Behind the scenes is an added security service called AIM Enterprise Gateway. This software was developed by AOL using technology from FaceTime, which also markets its own IM security software.

The AIM Enterprise Gateway works as a proxy between AIM users behind a corporate firewall and AIM users on the public network. Companies pay between $34 and $41 per year for each user plugged into the gateway. The software allows your IT staff to manage and monitor IM traffic, log and audit messages, and limit access to certain features, such as file transfers.

More Software Solutions

Additional likely IM solutions for small businesses will come from platform-independent players like FaceTime and IMlogic. They offer similar features, including customer service controls and enhanced collaboration capabilities.

Both services allow instant messages to be stored in searchable archives, and can satisfy compliance and audit requirements. Like AOL's offering, these services can also map employee screen names to maintain consistent corporate identities, and can identify specific employee or workgroup usage. IT managers can control employee access to IM networks, and can block file transfers via IM.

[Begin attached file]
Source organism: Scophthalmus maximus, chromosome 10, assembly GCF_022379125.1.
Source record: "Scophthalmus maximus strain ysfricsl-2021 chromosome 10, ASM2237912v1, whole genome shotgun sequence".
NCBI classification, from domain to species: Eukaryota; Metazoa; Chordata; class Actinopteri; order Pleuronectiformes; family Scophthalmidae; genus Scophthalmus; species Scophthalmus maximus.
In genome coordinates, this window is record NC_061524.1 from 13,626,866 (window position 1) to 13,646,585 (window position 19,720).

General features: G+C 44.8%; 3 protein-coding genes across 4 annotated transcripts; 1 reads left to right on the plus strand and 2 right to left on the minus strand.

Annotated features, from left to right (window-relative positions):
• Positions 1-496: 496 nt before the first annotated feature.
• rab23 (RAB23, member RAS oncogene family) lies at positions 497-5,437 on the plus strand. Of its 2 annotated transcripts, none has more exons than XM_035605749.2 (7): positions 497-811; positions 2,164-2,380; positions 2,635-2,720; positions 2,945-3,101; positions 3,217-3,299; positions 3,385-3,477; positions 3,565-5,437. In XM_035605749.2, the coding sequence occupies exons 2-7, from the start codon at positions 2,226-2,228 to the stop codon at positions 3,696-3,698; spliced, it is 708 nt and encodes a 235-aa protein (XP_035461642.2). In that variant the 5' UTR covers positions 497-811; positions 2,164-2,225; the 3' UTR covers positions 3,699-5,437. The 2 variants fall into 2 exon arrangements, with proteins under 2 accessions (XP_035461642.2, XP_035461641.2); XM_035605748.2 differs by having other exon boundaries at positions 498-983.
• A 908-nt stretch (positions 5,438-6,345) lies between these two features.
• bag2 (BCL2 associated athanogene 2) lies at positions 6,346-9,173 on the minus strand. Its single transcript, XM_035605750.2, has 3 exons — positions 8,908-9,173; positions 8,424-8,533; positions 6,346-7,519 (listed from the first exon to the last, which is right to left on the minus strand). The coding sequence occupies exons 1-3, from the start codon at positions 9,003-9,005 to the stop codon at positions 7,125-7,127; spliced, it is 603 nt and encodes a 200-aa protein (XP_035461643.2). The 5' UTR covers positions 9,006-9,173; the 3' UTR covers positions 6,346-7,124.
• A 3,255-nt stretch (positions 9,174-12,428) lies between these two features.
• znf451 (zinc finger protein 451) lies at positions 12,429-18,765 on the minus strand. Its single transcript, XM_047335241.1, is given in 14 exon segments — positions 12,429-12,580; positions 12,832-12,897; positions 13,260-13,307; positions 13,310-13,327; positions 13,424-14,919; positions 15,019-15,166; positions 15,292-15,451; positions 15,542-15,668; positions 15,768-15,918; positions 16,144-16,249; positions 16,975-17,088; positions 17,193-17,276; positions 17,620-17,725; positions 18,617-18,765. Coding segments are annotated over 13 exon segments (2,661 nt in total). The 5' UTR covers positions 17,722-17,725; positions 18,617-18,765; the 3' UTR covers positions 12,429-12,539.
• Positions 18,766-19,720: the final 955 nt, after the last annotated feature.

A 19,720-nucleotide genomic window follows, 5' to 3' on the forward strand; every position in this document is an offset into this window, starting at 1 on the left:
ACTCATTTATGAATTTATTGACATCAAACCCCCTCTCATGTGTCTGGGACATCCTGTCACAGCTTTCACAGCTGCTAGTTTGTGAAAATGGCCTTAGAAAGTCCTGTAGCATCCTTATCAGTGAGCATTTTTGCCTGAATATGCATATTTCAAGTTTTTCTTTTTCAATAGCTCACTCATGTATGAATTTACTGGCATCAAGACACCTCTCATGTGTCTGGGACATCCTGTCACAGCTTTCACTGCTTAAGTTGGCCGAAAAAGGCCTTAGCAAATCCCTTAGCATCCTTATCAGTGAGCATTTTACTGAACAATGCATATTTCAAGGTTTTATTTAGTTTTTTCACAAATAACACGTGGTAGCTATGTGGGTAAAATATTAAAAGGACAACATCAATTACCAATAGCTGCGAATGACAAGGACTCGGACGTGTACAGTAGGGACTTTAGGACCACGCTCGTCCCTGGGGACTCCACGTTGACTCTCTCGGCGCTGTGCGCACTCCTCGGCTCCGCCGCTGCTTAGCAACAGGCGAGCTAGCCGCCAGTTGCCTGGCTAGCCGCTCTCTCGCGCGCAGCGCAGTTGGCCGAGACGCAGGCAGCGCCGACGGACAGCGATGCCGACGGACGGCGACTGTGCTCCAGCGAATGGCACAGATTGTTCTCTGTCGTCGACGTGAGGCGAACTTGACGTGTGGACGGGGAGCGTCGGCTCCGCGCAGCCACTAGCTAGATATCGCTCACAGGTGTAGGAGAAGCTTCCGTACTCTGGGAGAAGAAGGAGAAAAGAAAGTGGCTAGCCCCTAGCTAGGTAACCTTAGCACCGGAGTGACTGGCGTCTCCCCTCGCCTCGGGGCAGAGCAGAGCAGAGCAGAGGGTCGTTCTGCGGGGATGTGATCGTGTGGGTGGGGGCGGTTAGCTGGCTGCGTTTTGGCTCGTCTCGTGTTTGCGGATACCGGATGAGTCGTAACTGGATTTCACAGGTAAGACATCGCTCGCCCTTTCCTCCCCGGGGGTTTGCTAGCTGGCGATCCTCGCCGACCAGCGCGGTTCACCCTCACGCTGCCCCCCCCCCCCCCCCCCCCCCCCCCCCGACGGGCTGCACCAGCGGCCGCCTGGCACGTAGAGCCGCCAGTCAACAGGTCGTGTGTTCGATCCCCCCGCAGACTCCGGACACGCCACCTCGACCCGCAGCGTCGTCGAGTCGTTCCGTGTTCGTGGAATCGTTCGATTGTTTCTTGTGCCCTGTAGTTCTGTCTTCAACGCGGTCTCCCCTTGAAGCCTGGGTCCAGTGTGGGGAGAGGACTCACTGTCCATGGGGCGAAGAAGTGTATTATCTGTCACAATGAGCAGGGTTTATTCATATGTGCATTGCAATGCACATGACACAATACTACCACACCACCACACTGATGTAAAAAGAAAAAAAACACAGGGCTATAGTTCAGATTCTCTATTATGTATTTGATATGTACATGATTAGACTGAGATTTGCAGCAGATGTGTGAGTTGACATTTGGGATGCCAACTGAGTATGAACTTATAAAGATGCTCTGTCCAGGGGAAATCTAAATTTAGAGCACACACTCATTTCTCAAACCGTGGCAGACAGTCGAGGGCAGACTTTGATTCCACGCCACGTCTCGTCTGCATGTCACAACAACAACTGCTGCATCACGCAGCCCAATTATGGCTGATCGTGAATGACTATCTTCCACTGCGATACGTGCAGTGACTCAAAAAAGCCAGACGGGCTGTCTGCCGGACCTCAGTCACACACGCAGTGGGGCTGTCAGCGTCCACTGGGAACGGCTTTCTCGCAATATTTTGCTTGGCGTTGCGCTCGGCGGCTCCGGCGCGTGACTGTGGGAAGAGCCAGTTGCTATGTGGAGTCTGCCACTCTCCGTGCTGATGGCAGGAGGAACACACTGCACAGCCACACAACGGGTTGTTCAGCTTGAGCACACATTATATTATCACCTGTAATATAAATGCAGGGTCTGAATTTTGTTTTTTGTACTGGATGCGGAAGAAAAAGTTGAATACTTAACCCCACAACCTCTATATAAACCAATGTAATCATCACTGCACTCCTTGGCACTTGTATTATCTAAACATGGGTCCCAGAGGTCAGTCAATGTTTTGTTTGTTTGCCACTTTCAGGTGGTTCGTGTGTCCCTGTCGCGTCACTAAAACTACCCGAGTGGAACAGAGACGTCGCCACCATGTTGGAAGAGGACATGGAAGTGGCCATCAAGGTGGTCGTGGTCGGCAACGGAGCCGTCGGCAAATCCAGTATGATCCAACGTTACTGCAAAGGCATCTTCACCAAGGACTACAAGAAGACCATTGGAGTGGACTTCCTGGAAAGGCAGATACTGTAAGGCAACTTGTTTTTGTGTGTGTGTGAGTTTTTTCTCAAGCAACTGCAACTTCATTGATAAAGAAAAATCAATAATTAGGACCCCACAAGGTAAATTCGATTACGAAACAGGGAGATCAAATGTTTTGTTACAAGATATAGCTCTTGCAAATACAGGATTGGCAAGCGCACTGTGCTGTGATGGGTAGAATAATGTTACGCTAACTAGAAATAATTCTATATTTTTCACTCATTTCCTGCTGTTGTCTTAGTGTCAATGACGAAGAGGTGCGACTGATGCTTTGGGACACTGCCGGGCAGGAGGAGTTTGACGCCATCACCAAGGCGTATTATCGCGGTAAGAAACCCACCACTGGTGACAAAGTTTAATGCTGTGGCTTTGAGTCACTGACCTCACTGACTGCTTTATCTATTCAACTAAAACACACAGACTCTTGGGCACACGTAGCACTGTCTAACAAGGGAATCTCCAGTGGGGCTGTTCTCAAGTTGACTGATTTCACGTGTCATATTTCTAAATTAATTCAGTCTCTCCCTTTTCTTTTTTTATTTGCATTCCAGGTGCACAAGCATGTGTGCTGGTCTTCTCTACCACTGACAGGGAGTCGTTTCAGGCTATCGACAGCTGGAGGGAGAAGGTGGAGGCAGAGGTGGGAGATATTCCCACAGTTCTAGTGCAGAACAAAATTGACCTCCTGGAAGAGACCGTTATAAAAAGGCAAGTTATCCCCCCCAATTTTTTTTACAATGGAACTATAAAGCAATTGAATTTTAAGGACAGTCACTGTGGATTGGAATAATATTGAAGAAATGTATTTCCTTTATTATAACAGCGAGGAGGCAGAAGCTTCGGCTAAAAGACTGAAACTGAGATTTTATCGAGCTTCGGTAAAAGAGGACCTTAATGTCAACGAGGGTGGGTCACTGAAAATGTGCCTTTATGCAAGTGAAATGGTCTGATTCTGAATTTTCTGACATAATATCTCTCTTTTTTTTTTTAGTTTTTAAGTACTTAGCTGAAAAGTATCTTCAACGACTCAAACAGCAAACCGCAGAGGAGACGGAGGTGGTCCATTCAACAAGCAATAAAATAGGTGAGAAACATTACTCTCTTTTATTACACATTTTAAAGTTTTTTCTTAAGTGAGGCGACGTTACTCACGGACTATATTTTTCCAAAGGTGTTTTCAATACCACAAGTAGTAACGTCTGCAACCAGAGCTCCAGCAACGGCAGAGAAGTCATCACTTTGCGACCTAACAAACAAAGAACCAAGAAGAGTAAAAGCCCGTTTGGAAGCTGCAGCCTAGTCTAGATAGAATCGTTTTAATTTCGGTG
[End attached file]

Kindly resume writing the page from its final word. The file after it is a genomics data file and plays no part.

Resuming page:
But control isn't cheap. FaceTime's server and network license packages start at $5000. User fees range from $15 to $50 per employee, depending on volume. The pricing is based on a few different variables, including the number of networks being used, the number of users, and the number of servers.